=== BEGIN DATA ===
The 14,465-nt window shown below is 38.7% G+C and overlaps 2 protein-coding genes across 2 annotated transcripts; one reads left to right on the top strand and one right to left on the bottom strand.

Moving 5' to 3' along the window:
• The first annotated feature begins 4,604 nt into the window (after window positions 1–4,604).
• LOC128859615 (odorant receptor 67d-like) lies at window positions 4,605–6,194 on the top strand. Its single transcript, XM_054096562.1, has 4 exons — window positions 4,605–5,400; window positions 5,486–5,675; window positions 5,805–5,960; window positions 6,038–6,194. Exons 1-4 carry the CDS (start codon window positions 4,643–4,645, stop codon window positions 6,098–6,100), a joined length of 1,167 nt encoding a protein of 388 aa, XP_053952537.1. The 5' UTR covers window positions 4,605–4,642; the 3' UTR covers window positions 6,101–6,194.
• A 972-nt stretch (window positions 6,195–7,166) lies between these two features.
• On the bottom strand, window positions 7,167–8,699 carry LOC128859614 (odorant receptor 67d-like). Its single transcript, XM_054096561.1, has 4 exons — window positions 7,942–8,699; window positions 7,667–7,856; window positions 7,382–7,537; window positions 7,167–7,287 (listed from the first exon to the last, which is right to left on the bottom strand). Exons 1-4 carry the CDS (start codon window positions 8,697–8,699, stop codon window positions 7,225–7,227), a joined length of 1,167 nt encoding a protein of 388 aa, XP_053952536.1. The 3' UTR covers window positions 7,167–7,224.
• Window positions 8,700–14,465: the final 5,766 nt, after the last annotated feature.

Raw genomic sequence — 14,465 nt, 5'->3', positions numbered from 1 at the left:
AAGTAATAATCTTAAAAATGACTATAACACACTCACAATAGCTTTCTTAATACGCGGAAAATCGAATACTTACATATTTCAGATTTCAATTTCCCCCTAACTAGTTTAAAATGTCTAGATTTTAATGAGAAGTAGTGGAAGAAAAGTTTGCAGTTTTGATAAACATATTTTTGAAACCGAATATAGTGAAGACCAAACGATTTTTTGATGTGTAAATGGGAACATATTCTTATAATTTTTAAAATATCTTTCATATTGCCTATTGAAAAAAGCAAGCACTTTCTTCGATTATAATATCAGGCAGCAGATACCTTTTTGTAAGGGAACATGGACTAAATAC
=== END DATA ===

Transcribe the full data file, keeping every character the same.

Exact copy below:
The 14,465-nt window shown below is 38.7% G+C and overlaps 2 protein-coding genes across 2 annotated transcripts; one reads left to right on the top strand and one right to left on the bottom strand.

Moving 5' to 3' along the window:
• The first annotated feature begins 4,604 nt into the window (after window positions 1–4,604).
• LOC128859615 (odorant receptor 67d-like) lies at window positions 4,605–6,194 on the top strand. Its single transcript, XM_054096562.1, has 4 exons — window positions 4,605–5,400; window positions 5,486–5,675; window positions 5,805–5,960; window positions 6,038–6,194. Exons 1-4 carry the CDS (start codon window positions 4,643–4,645, stop codon window positions 6,098–6,100), a joined length of 1,167 nt encoding a protein of 388 aa, XP_053952537.1. The 5' UTR covers window positions 4,605–4,642; the 3' UTR covers window positions 6,101–6,194.
• A 972-nt stretch (window positions 6,195–7,166) lies between these two features.
• On the bottom strand, window positions 7,167–8,699 carry LOC128859614 (odorant receptor 67d-like). Its single transcript, XM_054096561.1, has 4 exons — window positions 7,942–8,699; window positions 7,667–7,856; window positions 7,382–7,537; window positions 7,167–7,287 (listed from the first exon to the last, which is right to left on the bottom strand). Exons 1-4 carry the CDS (start codon window positions 8,697–8,699, stop codon window positions 7,225–7,227), a joined length of 1,167 nt encoding a protein of 388 aa, XP_053952536.1. The 3' UTR covers window positions 7,167–7,224.
• Window positions 8,700–14,465: the final 5,766 nt, after the last annotated feature.

Raw genomic sequence — 14,465 nt, 5'->3', positions numbered from 1 at the left:
AAGTAATAATCTTAAAAATGACTATAACACACTCACAATAGCTTTCTTAATACGCGGAAAATCGAATACTTACATATTTCAGATTTCAATTTCCCCCTAACTAGTTTAAAATGTCTAGATTTTAATGAGAAGTAGTGGAAGAAAAGTTTGCAGTTTTGATAAACATATTTTTGAAACCGAATATAGTGAAGACCAAACGATTTTTTGATGTGTAAATGGGAACATATTCTTATAATTTTTAAAATATCTTTCATATTGCCTATTGAAAAAAGCAAGCACTTTCTTCGATTATAATATCAGGCAGCAGATACCTTTTTGTAAGGGAACATGGACTAAATAC